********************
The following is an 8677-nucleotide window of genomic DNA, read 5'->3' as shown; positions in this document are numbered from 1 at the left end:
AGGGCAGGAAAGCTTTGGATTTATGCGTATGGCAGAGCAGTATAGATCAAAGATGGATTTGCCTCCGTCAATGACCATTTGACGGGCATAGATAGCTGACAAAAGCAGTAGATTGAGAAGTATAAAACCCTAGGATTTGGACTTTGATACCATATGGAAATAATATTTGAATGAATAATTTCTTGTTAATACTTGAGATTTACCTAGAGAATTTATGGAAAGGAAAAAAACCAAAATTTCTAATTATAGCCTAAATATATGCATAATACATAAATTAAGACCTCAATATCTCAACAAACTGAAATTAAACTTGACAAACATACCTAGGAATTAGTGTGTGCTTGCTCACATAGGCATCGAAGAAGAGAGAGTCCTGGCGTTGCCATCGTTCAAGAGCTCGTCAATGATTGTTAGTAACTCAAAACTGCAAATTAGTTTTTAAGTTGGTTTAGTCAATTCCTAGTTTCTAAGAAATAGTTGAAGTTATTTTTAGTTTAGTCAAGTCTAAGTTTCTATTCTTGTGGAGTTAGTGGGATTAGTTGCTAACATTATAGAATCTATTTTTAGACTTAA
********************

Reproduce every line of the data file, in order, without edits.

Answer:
The following is an 8677-nucleotide window of genomic DNA, read 5'->3' as shown; positions in this document are numbered from 1 at the left end:
AGGGCAGGAAAGCTTTGGATTTATGCGTATGGCAGAGCAGTATAGATCAAAGATGGATTTGCCTCCGTCAATGACCATTTGACGGGCATAGATAGCTGACAAAAGCAGTAGATTGAGAAGTATAAAACCCTAGGATTTGGACTTTGATACCATATGGAAATAATATTTGAATGAATAATTTCTTGTTAATACTTGAGATTTACCTAGAGAATTTATGGAAAGGAAAAAAACCAAAATTTCTAATTATAGCCTAAATATATGCATAATACATAAATTAAGACCTCAATATCTCAACAAACTGAAATTAAACTTGACAAACATACCTAGGAATTAGTGTGTGCTTGCTCACATAGGCATCGAAGAAGAGAGAGTCCTGGCGTTGCCATCGTTCAAGAGCTCGTCAATGATTGTTAGTAACTCAAAACTGCAAATTAGTTTTTAAGTTGGTTTAGTCAATTCCTAGTTTCTAAGAAATAGTTGAAGTTATTTTTAGTTTAGTCAAGTCTAAGTTTCTATTCTTGTGGAGTTAGTGGGATTAGTTGCTAACATTATAGAATCTATTTTTAGACTTAA